Immaculate Heart of Mary School is rolling out a new program. The Center for Leadership in Communication Arts will combine modern digital techniques with old school skills such as writing and public speaking.
“We want to equip our children to communicate effectively,” principal Amy Belz said. “We want them to be able to think on their feet.”
Belz, her staff and their Baynesville parish see to it that IHM students are also able to move those feet.
Last fall, Immaculate Heart of Mary School began a cross country program, in which volunteer Gabrielle Whalen took 30 students to a number of meets. Students can also increase their cardiovascular capacity in the running club that’s directed by physical education teacher Dan McIntyre.
In the spring, in a program coordinated by Steve Crum, another volunteer, 40 IHM middle-schoolers spent time at Pine Ridge Golf Course, learning about the fundamentals of the game and its etiquette from the professional staff there.
Those ventures are buttressed by more traditional team pursuits offered by the parish athletic association, which keeps active hundreds of children and their parents, making the IHM gymnasium a hot spot regardless of the weather.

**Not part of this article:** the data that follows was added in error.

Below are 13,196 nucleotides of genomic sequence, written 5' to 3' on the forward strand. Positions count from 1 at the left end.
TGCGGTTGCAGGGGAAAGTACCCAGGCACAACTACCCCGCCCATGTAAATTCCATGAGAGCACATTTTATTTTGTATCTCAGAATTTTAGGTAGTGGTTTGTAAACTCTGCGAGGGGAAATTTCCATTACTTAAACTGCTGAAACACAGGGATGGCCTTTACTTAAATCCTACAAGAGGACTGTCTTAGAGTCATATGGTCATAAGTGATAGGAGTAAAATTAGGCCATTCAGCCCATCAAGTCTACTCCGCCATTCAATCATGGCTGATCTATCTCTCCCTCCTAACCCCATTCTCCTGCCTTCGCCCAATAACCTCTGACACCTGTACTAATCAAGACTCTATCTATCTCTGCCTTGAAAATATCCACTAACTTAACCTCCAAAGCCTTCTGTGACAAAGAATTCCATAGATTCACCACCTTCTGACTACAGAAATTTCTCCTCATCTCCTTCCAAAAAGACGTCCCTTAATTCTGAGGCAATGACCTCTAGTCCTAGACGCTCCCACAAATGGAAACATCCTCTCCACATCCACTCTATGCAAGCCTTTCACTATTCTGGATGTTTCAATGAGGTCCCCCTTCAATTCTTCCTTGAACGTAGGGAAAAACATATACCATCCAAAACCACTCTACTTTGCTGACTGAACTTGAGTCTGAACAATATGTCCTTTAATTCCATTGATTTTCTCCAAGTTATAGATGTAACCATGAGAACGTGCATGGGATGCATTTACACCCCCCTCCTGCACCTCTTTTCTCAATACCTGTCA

“From little kids to adult leagues for men and women, there is a tremendous basketball program,” Belz said. “The gym is in use seven days a week. I had to hand the (scheduling) calendar off to Debbie Speratio. I was trying to be nice, ‘sure you can have the gym,’ but I got into trouble doing that.”
One of the basketball hoops lowers in front of the stage, as the gym doubles as an auditorium. Even there, IHM students keep moving, as approximately 85 in the sixth through eighth grades comprised the cast and crew for the 2010 spring musical, “Willie Wonka and the Chocolate Factory.”
Whether by design or happenstance, all of those extracurricular activities mean that Immaculate Heart of Mary School embraces the concept of a sound mind in a sound body. It has always had its proponents, whether it was espoused by the ancient Greeks, enlightenment philosophers or First Lady Michelle Obama.
She brought her cause of childhood obesity to Baltimore July 20. The next morning, Belz and Libbie Kendall, a music and drama teacher, outlined the new Communication Arts program.
“If creative writing is not your most outstanding attribute, you have other vehicles to use,” said Kendall, who is entering her 14th year on the IHM faculty. “We have the technical ability to record and edit. We were already doing this piecemeal, but we don’t want to run it as separate entities. Let the visions meld together.”
The program will start with sixth-graders. Its mission statement references the “spirit of the principles of Catholic Social Teaching.”
“Dignity, community, I believe that is the spirit of the program,” Belz said. “We’re very excited about launching this. They students have so much talent, all we’re doing is reining it in.”